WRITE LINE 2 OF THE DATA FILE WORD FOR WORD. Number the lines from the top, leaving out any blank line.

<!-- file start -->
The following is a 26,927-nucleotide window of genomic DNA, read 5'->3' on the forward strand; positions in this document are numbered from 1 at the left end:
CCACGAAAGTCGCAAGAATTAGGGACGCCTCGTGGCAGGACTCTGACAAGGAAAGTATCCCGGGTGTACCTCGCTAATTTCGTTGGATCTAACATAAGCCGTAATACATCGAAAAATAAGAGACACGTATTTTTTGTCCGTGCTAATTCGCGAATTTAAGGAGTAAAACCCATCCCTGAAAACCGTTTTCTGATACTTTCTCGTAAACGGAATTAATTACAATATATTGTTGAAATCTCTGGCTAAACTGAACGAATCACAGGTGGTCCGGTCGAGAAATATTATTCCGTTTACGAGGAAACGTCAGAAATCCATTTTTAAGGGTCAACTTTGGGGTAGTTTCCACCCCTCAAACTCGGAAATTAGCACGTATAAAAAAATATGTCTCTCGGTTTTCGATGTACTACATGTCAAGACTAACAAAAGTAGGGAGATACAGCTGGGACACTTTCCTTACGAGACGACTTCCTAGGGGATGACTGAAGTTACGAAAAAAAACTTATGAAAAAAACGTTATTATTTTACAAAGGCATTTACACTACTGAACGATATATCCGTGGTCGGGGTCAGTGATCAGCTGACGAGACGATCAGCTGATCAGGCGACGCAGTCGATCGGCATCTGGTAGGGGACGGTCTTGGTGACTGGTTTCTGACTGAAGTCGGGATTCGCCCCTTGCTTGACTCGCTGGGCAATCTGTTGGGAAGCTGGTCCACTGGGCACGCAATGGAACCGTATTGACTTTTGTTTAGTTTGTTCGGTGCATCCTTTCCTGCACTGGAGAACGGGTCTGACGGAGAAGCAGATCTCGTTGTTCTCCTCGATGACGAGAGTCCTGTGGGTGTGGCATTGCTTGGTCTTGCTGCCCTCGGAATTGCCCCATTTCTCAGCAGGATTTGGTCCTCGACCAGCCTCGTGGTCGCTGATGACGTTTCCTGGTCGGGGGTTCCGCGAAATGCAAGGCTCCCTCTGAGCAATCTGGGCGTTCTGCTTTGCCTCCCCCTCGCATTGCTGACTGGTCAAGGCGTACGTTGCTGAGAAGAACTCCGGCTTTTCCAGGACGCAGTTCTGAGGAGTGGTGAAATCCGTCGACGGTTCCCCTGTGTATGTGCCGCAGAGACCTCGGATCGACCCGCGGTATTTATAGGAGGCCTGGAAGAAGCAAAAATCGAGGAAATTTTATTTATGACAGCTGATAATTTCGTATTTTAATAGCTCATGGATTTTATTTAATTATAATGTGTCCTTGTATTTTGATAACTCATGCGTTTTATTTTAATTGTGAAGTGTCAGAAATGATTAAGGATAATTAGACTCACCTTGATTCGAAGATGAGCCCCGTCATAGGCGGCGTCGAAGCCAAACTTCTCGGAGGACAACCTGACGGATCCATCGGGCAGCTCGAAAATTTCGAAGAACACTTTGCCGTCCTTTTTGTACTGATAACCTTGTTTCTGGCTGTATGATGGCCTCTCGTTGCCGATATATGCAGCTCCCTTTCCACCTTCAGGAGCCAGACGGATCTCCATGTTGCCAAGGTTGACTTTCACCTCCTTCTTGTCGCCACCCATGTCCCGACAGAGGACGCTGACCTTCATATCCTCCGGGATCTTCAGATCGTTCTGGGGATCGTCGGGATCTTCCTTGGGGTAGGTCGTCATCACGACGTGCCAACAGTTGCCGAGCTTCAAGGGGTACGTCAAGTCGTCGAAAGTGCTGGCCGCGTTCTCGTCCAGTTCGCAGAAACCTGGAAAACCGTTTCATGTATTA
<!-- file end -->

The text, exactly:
CCACGAAAGTCGCAAGAATTAGGGACGCCTCGTGGCAGGACTCTGACAAGGAAAGTATCCCGGGTGTACCTCGCTAATTTCGTTGGATCTAACATAAGCCGTAATACATCGAAAAATAAGAGACACGTATTTTTTGTCCGTGCTAATTCGCGAATTTAAGGAGTAAAACCCATCCCTGAAAACCGTTTTCTGATACTTTCTCGTAAACGGAATTAATTACAATATATTGTTGAAATCTCTGGCTAAACTGAACGAATCACAGGTGGTCCGGTCGAGAAATATTATTCCGTTTACGAGGAAACGTCAGAAATCCATTTTTAAGGGTCAACTTTGGGGTAGTTTCCACCCCTCAAACTCGGAAATTAGCACGTATAAAAAAATATGTCTCTCGGTTTTCGATGTACTACATGTCAAGACTAACAAAAGTAGGGAGATACAGCTGGGACACTTTCCTTACGAGACGACTTCCTAGGGGATGACTGAAGTTACGAAAAAAAACTTATGAAAAAAACGTTATTATTTTACAAAGGCATTTACACTACTGAACGATATATCCGTGGTCGGGGTCAGTGATCAGCTGACGAGACGATCAGCTGATCAGGCGACGCAGTCGATCGGCATCTGGTAGGGGACGGTCTTGGTGACTGGTTTCTGACTGAAGTCGGGATTCGCCCCTTGCTTGACTCGCTGGGCAATCTGTTGGGAAGCTGGTCCACTGGGCACGCAATGGAACCGTATTGACTTTTGTTTAGTTTGTTCGGTGCATCCTTTCCTGCACTGGAGAACGGGTCTGACGGAGAAGCAGATCTCGTTGTTCTCCTCGATGACGAGAGTCCTGTGGGTGTGGCATTGCTTGGTCTTGCTGCCCTCGGAATTGCCCCATTTCTCAGCAGGATTTGGTCCTCGACCAGCCTCGTGGTCGCTGATGACGTTTCCTGGTCGGGGGTTCCGCGAAATGCAAGGCTCCCTCTGAGCAATCTGGGCGTTCTGCTTTGCCTCCCCCTCGCATTGCTGACTGGTCAAGGCGTACGTTGCTGAGAAGAACTCCGGCTTTTCCAGGACGCAGTTCTGAGGAGTGGTGAAATCCGTCGACGGTTCCCCTGTGTATGTGCCGCAGAGACCTCGGATCGACCCGCGGTATTTATAGGAGGCCTGGAAGAAGCAAAAATCGAGGAAATTTTATTTATGACAGCTGATAATTTCGTATTTTAATAGCTCATGGATTTTATTTAATTATAATGTGTCCTTGTATTTTGATAACTCATGCGTTTTATTTTAATTGTGAAGTGTCAGAAATGATTAAGGATAATTAGACTCACCTTGATTCGAAGATGAGCCCCGTCATAGGCGGCGTCGAAGCCAAACTTCTCGGAGGACAACCTGACGGATCCATCGGGCAGCTCGAAAATTTCGAAGAACACTTTGCCGTCCTTTTTGTACTGATAACCTTGTTTCTGGCTGTATGATGGCCTCTCGTTGCCGATATATGCAGCTCCCTTTCCACCTTCAGGAGCCAGACGGATCTCCATGTTGCCAAGGTTGACTTTCACCTCCTTCTTGTCGCCACCCATGTCCCGACAGAGGACGCTGACCTTCATATCCTCCGGGATCTTCAGATCGTTCTGGGGATCGTCGGGATCTTCCTTGGGGTAGGTCGTCATCACGACGTGCCAACAGTTGCCGAGCTTCAAGGGGTACGTCAAGTCGTCGAAAGTGCTGGCCGCGTTCTCGTCCAGTTCGCAGAAACCTGGAAAACCGTTTCATGTATTA